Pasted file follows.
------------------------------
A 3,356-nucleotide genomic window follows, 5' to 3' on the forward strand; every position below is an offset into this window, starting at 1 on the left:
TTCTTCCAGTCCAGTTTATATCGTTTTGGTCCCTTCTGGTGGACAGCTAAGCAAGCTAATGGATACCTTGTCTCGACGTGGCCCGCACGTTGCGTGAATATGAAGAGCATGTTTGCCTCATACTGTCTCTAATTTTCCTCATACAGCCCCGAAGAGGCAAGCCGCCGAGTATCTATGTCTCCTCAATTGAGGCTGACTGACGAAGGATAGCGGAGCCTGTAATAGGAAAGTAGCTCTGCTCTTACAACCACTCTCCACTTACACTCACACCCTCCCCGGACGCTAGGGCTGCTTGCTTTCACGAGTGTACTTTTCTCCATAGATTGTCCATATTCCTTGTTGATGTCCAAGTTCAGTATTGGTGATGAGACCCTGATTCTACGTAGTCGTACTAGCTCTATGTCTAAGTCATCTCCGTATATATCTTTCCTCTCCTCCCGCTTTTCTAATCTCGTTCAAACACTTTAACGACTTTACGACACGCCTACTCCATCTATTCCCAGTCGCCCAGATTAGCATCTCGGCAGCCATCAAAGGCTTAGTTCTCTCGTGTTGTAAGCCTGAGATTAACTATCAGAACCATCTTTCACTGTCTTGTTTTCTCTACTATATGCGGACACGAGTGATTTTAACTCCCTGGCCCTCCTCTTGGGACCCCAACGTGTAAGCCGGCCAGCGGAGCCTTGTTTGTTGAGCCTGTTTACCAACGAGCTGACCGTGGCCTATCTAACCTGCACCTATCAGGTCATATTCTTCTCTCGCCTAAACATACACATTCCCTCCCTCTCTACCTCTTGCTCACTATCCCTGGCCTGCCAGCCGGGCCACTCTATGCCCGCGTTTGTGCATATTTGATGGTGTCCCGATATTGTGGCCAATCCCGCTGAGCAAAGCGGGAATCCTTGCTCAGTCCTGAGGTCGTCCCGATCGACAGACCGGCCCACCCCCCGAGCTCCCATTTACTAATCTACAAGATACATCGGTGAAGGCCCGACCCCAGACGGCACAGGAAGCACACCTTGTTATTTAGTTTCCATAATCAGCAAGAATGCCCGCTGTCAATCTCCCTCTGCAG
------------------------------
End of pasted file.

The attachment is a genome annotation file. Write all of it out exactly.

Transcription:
A 3,356-nucleotide genomic window follows, 5' to 3' on the forward strand; every position below is an offset into this window, starting at 1 on the left:
TTCTTCCAGTCCAGTTTATATCGTTTTGGTCCCTTCTGGTGGACAGCTAAGCAAGCTAATGGATACCTTGTCTCGACGTGGCCCGCACGTTGCGTGAATATGAAGAGCATGTTTGCCTCATACTGTCTCTAATTTTCCTCATACAGCCCCGAAGAGGCAAGCCGCCGAGTATCTATGTCTCCTCAATTGAGGCTGACTGACGAAGGATAGCGGAGCCTGTAATAGGAAAGTAGCTCTGCTCTTACAACCACTCTCCACTTACACTCACACCCTCCCCGGACGCTAGGGCTGCTTGCTTTCACGAGTGTACTTTTCTCCATAGATTGTCCATATTCCTTGTTGATGTCCAAGTTCAGTATTGGTGATGAGACCCTGATTCTACGTAGTCGTACTAGCTCTATGTCTAAGTCATCTCCGTATATATCTTTCCTCTCCTCCCGCTTTTCTAATCTCGTTCAAACACTTTAACGACTTTACGACACGCCTACTCCATCTATTCCCAGTCGCCCAGATTAGCATCTCGGCAGCCATCAAAGGCTTAGTTCTCTCGTGTTGTAAGCCTGAGATTAACTATCAGAACCATCTTTCACTGTCTTGTTTTCTCTACTATATGCGGACACGAGTGATTTTAACTCCCTGGCCCTCCTCTTGGGACCCCAACGTGTAAGCCGGCCAGCGGAGCCTTGTTTGTTGAGCCTGTTTACCAACGAGCTGACCGTGGCCTATCTAACCTGCACCTATCAGGTCATATTCTTCTCTCGCCTAAACATACACATTCCCTCCCTCTCTACCTCTTGCTCACTATCCCTGGCCTGCCAGCCGGGCCACTCTATGCCCGCGTTTGTGCATATTTGATGGTGTCCCGATATTGTGGCCAATCCCGCTGAGCAAAGCGGGAATCCTTGCTCAGTCCTGAGGTCGTCCCGATCGACAGACCGGCCCACCCCCCGAGCTCCCATTTACTAATCTACAAGATACATCGGTGAAGGCCCGACCCCAGACGGCACAGGAAGCACACCTTGTTATTTAGTTTCCATAATCAGCAAGAATGCCCGCTGTCAATCTCCCTCTGCAG